75 Mass. App. Ct. 605

September 21, 2009 - October 29, 2009

Berkshire County


Controlled Substances. Practice, Criminal, Jury and jurors, Empanelment of jury, Challenge to jurors, Hearsay. Evidence, Hearsay.

At a criminal trial, the judge did not err in questioning and excusing a juror for cause, after empanelment but before swearing in, where the juror indicated, in his answers to the judge's questions, that he could not state that he would be impartial, given the subject matter of the case. [606-611]

At a criminal trial, the judge did not err in admitting a statement that the defendant made following his arrest and after receiving Miranda warnings, where the defendant's statement, in which he responded in an oddly specific manner to a police detective's accusation that the defendant was involved in a crime, suggested evasion of the detective's statement; further, even if the defendant's statement were a denial of an accusation of guilt, he suffered no prejudice from its improper admission. [611-612]

INDICTMENT found and returned in the Superior Court Department on August 17, 2007.

The case was tried before John A. Agostini, J.

David M. Skeels, Committee for Public Counsel Services, for the defendant.

James Petersen, Assistant District Attorney, for the Commonwealth.

SMITH, J. The defendant, Daniel E. Dupont, was the subject of two indictments charging him with trafficking in cocaine with a net weight of 200 grams or more, and conspiracy to violate a drug law. A Superior Court jury returned a guilty verdict on the conspiracy indictment but failed to reach agreement on the trafficking charge, and the judge declared a mistrial as to that indictment. On appeal, the defendant claims that the judge committed error in (1) excusing a prospective juror for cause and (2) allowing in evidence a statement from a detective accusing the defendant of a drug transaction. We affirm.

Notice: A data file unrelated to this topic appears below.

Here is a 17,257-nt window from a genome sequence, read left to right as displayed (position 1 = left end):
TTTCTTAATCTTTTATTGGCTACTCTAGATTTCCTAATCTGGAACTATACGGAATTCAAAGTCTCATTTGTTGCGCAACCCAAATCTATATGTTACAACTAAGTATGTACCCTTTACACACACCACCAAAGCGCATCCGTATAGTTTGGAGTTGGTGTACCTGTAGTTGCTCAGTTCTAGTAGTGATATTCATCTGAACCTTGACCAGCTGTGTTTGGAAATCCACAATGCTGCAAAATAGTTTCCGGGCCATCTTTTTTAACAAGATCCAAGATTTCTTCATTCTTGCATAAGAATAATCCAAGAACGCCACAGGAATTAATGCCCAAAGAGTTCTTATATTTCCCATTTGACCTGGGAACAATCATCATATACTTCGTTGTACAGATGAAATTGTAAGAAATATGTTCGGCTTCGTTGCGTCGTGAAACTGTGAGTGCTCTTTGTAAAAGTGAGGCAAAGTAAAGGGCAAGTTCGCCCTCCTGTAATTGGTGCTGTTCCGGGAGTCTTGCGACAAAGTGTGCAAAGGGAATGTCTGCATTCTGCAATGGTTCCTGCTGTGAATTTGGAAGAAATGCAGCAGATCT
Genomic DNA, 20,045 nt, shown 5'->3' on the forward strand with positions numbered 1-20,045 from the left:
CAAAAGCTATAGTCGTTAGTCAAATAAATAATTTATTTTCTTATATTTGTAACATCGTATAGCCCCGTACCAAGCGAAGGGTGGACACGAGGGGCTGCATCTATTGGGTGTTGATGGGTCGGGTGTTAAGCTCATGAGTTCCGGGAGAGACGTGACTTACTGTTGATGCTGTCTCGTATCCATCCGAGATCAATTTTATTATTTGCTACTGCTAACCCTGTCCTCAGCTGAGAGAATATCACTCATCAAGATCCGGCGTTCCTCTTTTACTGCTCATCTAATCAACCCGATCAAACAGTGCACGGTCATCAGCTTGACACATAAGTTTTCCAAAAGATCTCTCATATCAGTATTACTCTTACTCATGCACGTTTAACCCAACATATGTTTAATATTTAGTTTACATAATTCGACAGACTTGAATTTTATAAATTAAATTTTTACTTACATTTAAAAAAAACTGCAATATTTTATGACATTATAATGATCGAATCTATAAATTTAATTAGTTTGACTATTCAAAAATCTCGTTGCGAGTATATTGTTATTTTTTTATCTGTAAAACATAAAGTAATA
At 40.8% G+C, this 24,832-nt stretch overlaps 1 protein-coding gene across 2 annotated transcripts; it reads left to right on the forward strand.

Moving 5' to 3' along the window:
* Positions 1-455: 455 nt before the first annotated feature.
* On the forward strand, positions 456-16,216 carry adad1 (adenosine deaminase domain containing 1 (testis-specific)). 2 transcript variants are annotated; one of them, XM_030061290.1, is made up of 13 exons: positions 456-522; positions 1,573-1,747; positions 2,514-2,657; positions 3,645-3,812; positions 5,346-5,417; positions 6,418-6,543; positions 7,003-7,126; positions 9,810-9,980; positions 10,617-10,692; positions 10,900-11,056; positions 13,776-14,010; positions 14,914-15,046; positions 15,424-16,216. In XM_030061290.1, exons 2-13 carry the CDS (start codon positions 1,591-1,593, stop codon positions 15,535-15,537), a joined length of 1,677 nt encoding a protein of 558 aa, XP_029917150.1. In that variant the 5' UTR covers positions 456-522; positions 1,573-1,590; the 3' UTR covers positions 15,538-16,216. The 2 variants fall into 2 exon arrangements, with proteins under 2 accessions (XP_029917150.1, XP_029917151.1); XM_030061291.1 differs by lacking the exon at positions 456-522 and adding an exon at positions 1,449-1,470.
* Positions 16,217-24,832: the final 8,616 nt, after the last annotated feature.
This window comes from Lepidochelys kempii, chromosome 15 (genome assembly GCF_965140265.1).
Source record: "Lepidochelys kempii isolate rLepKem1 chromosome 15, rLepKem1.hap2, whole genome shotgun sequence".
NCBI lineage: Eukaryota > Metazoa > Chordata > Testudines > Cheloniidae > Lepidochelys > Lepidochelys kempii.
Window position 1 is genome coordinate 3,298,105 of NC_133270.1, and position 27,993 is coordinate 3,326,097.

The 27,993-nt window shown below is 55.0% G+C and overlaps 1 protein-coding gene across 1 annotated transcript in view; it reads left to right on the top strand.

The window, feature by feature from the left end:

Page 606

1. Background. The jury reasonably could have found the following facts. On June 26, 2007, Pittsfield police Detective Michael Nykorchuck received information that the defendant would be engaging in a drug transaction that day with a person from New York, near the Subway sandwich shop on West Housatonic Street in Pittsfield. Nykorchuck gathered several other officers and set up surveillance of the area from multiple vehicles. At approximately 9:40 A.M., they observed the defendant park in the Subway parking lot and wait inside his truck. Shortly thereafter, a woman in a car with New York plates parked near the defendant's truck. Both the woman and the vehicle matched the description contained in the information Nykorchuck had received. The defendant left his vehicle, spoke with the woman through the passenger window of her car, returned to his truck, and began to drive away.

When the defendant drove out of the parking lot, Nykorchuck and the other officers followed him in their unmarked police vehicles. Nykorchuk told Officer David Kirchner to stop the defendant in his marked police cruiser. Kirchner pursued the defendant, with the cruiser's high beams flashing. The defendant accelerated ahead of the police cars, taking sharp turns to try to lose his pursuers. Eventually, the defendant turned onto a dead-end road and was stopped by Kirchner, who placed him in handcuffs. Nykorchuck read the defendant his Miranda rights and informed him that the police planned to search his person and his truck for cocaine. The defendant replied that there was no cocaine on his person or in his truck. Thinking that he may have thrown evidence from his car during the pursuit, two officers retraced the route taken by the defendant and found a bag containing approximately 250 grams of cocaine alongside the road the defendant had traveled. Further facts will be set forth as necessary.